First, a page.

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Can You Overfeed A Sourdough Starter

A sourdough starter is not complicated or hard to keep alive. Its basic needs to survive are food, oxygen, and to be held at the right temperature; these are important for it to grow, be healthy, and have a rich flavor. 

It is possible to overfeed your sourdough starter, which can happen when fed too often or fed too much flour and water at each feed. If you have overfed it, its existing microorganisms and yeast can diminish, leading to a diluted starter of low quality and a bland flavor. 

It is essential to consider the amount of food you feed your starter at each feed and how often you feed it. You can tell if you have overfed your starter by identifying specific signs. The amount your starter is fed depends on where it is stored and if it is being prepped for baking or not.  

How To Prevent Overfeeding

There are a few rules and principles that you can follow to prevent overfeeding your starter. One of the main things to focus on is how much food you are giving and how often you are feeding. 

How The Storage Temperature Affects How Often It Fed

How often you feed your starter will depend on whether it is stored at room temperature or in the refrigerator. If your starter is kept at a room temperature of 68–72°F (20–22°C), it will need to be fed more often; you should feed it every 12 to 24 hours.

The time between feeds needs to be longer when the weather is colder than room temperature. If your starter is kept in a warmer climate, it will need to be fed more often because it will process the nutrients much quicker. 

When deciding to keep your starter in the refrigerator, you should feed it at least once a week. Your starter will need to be fed more often at the beginning of its life as it gets stronger; this is the first 3 to 6 months. As it gets older and stronger, you will only need to feed it every two weeks, considering how often you plan to use it.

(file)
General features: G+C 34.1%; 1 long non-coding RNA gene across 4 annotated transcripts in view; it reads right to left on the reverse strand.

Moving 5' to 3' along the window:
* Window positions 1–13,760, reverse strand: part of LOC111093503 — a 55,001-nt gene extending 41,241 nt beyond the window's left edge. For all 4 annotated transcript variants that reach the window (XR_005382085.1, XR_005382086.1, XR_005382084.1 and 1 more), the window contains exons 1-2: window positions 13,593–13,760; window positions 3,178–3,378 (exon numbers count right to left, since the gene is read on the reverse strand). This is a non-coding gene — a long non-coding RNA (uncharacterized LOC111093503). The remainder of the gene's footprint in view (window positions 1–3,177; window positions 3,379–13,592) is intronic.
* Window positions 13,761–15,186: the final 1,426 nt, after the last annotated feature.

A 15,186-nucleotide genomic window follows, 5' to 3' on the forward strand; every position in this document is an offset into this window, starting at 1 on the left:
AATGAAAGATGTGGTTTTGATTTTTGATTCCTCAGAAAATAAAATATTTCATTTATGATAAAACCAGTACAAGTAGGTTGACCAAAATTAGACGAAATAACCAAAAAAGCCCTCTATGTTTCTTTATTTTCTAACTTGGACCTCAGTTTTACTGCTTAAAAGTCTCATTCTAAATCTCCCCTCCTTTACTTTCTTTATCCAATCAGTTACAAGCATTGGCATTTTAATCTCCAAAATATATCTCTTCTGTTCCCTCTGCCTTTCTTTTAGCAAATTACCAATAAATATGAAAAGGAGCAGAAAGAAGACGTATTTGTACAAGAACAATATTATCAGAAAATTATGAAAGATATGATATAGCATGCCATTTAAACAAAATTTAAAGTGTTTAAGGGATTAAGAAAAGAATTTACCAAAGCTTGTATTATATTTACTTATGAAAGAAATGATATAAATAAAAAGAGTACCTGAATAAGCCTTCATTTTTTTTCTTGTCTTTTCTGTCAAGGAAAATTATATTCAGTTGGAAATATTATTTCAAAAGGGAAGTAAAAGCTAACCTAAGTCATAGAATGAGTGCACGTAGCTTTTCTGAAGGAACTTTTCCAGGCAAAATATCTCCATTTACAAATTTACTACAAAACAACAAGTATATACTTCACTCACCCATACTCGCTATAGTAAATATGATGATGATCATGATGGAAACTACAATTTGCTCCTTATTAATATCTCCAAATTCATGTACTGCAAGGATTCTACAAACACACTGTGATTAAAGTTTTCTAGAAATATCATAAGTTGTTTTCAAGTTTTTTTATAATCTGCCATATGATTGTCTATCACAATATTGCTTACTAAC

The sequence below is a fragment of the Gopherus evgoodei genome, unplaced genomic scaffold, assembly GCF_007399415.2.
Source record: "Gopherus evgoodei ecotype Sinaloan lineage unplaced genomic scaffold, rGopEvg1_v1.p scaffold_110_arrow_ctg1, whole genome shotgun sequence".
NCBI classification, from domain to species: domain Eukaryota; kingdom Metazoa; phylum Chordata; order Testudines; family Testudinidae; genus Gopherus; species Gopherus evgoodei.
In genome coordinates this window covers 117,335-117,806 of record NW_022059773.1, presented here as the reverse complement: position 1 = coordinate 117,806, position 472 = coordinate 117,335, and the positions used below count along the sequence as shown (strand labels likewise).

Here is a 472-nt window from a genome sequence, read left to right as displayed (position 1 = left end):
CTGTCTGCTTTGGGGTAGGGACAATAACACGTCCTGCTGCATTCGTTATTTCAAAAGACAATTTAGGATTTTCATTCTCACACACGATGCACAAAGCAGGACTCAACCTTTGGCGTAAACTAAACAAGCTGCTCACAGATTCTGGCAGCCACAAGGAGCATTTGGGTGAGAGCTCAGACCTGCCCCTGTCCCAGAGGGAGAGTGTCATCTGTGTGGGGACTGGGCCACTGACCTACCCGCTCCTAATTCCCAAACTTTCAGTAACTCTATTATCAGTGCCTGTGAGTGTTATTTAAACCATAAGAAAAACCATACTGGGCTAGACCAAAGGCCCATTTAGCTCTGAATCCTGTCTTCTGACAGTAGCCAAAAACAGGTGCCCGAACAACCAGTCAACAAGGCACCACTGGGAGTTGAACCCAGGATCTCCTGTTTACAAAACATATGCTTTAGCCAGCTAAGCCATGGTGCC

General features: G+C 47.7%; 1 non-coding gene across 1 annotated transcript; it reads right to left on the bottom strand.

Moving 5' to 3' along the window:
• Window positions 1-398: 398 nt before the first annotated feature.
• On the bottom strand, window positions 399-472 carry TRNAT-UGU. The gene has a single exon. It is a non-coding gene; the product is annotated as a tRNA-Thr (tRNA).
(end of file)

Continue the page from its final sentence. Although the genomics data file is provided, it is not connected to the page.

How Much Food Does Your Starter Need 

Your starter should be fed equal amounts of flour and water at every feed; this will ensure it maintains its desired consistency and hydration level. The type of flour you decide to use is up to you; any whole-grain flour would be recommended as it will provide the most nutrients for your starter.

Before feeding your starter, you must remember to discard some of it to ensure your starter’s volume doesn’t exceed its container volume. It is ideal for your starter to fill less than half the container’s size to make sure it has room to grow. Keeping your starter at the desired volume will ensure you don’t end up with a fridge full of starter.

Note: If you are not sure what to do with your sourdough discard and how long it lasts, you can check out my article “How Long Does Sourdough Discard Last?” for some inspiration.

It is best not to feed your starter more than three times the amount of flour and water to its current volume; this will make it is not overwhelmed during a feed. For example, if there is 1 cup of starter available, you should not exceed 3 cups of flour and 3 cups of water at one feeding time

How To Feed Your Starter When It Is Used For Baking

If your starter has lots of bubbles and has doubled in size you know it is good for feeding

If you plan on using your refrigerated starter for baking, you need to take it out and feed it 12-14 hours before baking with it; this is important. It will help give it a boost and reactivate it and increase its size.

You need to make sure you have enough starter for your recipe while leaving some over for the next batch. Suppose you need more than triple the amount of what you currently have; you will need to feed it multiple times to get to the desired volume. You don’t have to discard any starter before feeds as this will prolong the time you need. 

Feeding your starter multiple times to get the desired volume will prevent overfeeding; you can space out the feeds throughout the day. The amount of time between feeds will also help avoid overfeeding your starter; the time between meals should be about 6-8 hours. You can tell that your starter is ready for its next feed once it has doubled in size and is full of bubbles.